The wellbeing of young Māori has improved but they are still twice as likely as Pākehā children to experience significant hardship, a report shows.
The new report by the University of Otago-based Child and Youth Epidemiology Service used data collected by various agencies including the Ministry of Health, the Ministry of Education, Plunket, the police and Child Youth and Family.
Between 2011 and 2013, on average, 34 percent of Māori children and and 28 percent of Pacific children lived in households experiencing relative poverty, compared to 16 percent of European children. Overall, Māori children fared worse in most indicators.
But Mavis Duncanson, who co-authored the study, said the research had also found that fewer young Māori were smoking and there were falling hospitalisation rates for injuries caused by assault, neglect and maltreatment.
Overall from 1999 to 2013, the proportion of Year 10 students who were daily smokers declined, from 15.6 percent to 3.2 percent.
The proportion of Year 10 students who had never smoked increased, from over 30 percent in 1999 to about 75 percent in 2013.
The number of Māori students suspended from school halved, an increasing number of Māori pre-schoolers were getting early childhood education, and immunisation rates were on the rise.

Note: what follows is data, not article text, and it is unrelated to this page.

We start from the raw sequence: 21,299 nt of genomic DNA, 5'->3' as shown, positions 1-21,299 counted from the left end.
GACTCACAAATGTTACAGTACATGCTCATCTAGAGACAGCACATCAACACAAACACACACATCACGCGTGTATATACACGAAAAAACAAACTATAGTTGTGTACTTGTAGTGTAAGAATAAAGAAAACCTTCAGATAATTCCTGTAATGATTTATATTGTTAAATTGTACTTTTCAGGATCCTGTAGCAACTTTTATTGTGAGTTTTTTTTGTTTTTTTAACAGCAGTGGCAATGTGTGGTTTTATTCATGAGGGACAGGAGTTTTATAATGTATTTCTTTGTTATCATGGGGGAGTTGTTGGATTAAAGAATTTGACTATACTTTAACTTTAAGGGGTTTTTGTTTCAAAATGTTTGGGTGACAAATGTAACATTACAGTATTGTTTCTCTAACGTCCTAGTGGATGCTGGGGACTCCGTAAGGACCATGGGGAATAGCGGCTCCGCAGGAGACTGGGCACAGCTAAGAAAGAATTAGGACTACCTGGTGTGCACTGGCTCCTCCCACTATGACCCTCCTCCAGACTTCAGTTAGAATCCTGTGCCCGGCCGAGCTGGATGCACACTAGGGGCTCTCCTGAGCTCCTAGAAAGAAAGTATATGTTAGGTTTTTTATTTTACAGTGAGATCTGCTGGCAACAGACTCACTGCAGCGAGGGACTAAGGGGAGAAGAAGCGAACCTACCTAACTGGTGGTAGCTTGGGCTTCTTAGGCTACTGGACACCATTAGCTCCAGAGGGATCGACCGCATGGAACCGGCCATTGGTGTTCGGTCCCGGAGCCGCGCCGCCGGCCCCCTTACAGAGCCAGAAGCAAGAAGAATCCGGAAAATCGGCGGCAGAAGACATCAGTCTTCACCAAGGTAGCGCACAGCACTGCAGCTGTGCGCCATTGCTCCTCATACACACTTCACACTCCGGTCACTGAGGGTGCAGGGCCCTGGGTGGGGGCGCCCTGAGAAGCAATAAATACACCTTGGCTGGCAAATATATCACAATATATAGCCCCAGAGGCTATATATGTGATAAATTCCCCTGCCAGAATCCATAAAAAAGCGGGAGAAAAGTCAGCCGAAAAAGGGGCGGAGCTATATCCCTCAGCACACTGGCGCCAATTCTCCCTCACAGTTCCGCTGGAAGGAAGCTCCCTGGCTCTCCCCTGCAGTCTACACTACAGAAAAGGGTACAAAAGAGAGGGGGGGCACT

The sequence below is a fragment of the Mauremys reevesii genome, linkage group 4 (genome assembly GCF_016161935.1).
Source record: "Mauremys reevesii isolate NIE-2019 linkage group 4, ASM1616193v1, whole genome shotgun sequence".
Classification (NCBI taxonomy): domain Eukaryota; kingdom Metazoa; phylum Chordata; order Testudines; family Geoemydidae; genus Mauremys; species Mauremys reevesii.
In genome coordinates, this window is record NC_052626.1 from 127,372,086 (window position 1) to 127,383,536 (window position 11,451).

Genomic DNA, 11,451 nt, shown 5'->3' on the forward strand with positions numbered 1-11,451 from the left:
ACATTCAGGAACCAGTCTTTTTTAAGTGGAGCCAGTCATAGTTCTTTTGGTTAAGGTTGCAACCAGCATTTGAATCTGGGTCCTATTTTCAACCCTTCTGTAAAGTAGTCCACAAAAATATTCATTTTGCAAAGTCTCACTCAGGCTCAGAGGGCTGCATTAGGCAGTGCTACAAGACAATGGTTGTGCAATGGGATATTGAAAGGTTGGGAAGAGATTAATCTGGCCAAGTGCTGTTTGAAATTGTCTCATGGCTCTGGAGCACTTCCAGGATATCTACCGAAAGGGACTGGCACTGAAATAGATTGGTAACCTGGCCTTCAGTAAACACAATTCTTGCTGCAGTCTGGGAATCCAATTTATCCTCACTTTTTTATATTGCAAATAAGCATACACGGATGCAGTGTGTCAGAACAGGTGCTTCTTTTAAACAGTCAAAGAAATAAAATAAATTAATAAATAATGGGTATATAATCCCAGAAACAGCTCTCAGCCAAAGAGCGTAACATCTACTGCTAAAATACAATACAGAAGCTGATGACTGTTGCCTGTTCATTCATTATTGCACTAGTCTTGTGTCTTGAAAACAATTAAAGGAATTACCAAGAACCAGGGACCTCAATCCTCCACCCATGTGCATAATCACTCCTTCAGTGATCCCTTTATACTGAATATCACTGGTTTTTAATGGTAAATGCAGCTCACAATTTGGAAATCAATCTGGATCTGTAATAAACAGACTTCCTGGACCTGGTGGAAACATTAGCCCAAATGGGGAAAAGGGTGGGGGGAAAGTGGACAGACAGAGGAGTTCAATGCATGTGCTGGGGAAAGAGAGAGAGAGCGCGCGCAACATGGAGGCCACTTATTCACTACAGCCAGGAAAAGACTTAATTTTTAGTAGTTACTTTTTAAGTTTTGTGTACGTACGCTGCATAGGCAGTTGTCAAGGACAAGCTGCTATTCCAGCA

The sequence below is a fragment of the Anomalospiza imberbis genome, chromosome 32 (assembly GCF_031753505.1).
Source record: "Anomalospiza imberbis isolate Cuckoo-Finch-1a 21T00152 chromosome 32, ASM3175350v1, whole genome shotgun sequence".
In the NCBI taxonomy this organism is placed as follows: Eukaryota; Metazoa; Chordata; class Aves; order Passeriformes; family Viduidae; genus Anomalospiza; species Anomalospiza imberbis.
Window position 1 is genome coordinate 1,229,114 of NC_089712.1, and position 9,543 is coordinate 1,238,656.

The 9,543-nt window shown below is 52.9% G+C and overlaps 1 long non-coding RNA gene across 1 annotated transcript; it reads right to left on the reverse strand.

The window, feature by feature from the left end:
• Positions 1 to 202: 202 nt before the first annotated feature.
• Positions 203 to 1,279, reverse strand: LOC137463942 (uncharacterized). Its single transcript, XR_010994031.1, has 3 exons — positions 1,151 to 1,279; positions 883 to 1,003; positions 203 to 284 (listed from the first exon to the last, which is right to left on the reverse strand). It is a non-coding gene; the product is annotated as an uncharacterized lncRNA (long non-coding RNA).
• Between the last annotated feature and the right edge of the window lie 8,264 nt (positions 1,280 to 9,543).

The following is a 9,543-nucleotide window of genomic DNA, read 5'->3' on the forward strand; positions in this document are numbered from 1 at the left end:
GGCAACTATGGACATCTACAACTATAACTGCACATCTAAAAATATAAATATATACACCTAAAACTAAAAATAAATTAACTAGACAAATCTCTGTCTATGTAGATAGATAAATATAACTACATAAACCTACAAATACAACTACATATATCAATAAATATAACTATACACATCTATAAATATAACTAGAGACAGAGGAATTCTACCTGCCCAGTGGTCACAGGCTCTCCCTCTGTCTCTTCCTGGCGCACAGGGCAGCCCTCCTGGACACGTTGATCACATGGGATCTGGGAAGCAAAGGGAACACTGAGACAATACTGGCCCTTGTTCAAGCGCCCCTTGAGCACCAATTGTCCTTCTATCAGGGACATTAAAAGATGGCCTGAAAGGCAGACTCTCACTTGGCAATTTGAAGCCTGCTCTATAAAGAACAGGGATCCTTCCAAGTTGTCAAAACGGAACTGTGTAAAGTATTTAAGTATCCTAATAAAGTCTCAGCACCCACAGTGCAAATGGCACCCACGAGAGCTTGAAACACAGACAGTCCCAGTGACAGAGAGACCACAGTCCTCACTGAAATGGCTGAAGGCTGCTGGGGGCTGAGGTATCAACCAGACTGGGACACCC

"We've seen improvement in most indicators and I think this is something that perhaps we sometimes lose sight of - the proportion of Māori babies who are fully immunised has increased, and for young people also some really positive signs with more young people staying at school."
Dr Duncanson said one area in which there had not been any improvement was dental health, which had remained fairly static.
"Obviously there's been recent changes with looking at how fluoridation is managed in our communities, which will make hopefully some impact there."
There was still an equity gap between Māori and non-Māori children, with many lacking access to healthy food and warm housing, Dr Duncanson said.
The conditions in which children were born and grew up in had lifelong implications for their capacity to thrive in their communities, she said.
"The whole of society benefits when every child has that equitable access to the things that are really important: education, healthy housing, a safe environment and opportunity to actually participate fully in society."